European Round-Table on Patent Practice (EUROTAB)
|European Case Law Identifier:||ECLI:EP:BA:2008:T022105.20080624|
|Date of decision:||24 June 2008|
|Case number:||T 0221/05|
|IPC class:||C07C 17/20|
|Language of proceedings:||EN|
|Download and more information:||
|Title of application:||Halogen exchange reactions and uses thereof|
|Applicant name:||ALBEMARLE CORPORATION|
|Opponent name:||Clariant Verwaltungsgesellschaft mbH|
|Relevant legal provisions:||
|Keywords:||Novelty (yes) - no direct and unambiguous disclosure - content of second prior art document not incorporated by reference - claimed surface area of particles not necessarily satisfied in prior art|
Summary of Facts and Submissions
I. The Appellant (Opponent) lodged an appeal on 9 February 2005 against the interlocutory decision of the Opposition Division posted on 14 December 2004 which found that European patent No. 944 564 in amended form met the requirements of the EPC.
II. The Appellant had filed a Notice of Opposition requesting revocation of the patent as granted in its entirety on the grounds of lack of novelty and inventive step (Article 100(a) EPC). Inter alia the following document was submitted in opposition proceedings:
III. The Opposition Division held that the subject-matter of claim 1 of the main request was not novel over the disclosure of document (1). It further held that the amendments made to the then pending first auxiliary request, consisting of a set of 71 claims, fulfilled the requirements of Article 123(2) EPC, that the subject-matter thereof was novel over document (1) and involved an inventive step over other cited prior art documents.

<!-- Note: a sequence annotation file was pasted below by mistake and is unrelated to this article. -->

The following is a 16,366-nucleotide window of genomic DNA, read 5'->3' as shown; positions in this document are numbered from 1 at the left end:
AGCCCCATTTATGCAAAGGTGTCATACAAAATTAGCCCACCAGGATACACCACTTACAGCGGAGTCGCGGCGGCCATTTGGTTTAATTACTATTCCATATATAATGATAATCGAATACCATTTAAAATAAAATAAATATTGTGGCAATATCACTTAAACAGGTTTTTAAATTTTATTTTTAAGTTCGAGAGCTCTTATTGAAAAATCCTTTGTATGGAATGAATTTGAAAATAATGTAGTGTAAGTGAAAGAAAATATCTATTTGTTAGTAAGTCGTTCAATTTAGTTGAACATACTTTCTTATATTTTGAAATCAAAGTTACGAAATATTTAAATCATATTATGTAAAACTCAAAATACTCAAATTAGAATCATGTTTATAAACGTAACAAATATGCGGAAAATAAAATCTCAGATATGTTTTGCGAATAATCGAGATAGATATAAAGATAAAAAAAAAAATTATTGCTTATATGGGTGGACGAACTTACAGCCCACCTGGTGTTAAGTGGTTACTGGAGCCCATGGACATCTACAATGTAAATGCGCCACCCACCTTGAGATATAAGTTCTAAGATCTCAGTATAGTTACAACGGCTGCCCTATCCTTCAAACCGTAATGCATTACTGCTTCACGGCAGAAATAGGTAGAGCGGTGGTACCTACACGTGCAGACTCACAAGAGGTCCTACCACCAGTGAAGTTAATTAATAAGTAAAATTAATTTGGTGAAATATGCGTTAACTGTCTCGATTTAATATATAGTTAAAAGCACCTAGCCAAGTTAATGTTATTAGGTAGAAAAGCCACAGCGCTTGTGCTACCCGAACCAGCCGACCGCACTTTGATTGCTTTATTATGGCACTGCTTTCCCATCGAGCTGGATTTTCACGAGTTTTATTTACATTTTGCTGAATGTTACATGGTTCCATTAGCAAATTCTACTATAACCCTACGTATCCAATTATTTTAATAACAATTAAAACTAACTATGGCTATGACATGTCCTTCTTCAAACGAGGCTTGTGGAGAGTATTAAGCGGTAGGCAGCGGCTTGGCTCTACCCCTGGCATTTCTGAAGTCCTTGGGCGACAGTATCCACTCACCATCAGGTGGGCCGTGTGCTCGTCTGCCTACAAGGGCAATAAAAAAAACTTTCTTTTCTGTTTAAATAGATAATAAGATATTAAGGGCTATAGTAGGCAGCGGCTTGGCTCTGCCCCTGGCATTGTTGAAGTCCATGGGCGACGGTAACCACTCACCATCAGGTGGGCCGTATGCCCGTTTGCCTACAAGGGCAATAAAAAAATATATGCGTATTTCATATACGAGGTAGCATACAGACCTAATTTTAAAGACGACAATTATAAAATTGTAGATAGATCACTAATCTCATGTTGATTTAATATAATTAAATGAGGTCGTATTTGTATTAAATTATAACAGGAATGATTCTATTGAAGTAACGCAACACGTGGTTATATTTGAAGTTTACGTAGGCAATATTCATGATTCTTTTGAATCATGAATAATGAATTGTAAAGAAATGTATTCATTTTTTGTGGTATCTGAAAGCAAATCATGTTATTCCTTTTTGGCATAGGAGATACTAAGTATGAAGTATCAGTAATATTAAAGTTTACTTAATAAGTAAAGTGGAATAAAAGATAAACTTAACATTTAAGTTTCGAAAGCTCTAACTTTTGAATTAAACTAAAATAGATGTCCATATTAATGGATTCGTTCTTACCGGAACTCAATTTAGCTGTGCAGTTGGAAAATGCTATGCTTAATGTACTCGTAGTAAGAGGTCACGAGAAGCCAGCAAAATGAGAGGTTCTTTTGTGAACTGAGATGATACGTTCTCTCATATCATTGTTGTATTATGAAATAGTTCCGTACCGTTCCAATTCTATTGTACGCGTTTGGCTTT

IV. At the oral proceedings before the Board, held on 24 June 2008, the Respondent (Proprietor of the patent) defended the maintenance of the patent in suit in amended form on the basis of a main request, submitted during these oral proceedings, consisting of a set of 63 claims, superseding the set of 71 claims upheld by the Opposition Division, or alternatively on the basis of five auxiliary requests, all submitted with letter dated 23 May 2008. Independent claim 1 of the main request, which was identical to claim 1 of the first auxiliary request upheld by the Opposition Division, read as follows:
"A process which comprises heating a mixture formed from ingredients comprising (i) at least one finely-divided alkali metal fluoride having an average surface area of at least 0.20m**(2)/g, (ii) at least one haloaromatic compound having at least one halogen atom of atomic number greater than 9 on an aromatic ring, and (iii) a tetra(dihydrocarbylamino)phosphonium halide catalyst, at one or more reaction temperatures at which at least one said halogen atom of said haloaromatic compound is replaced by a fluorine atom."
Dependent claims 2 to 63 corresponded to granted claims 2 to 63.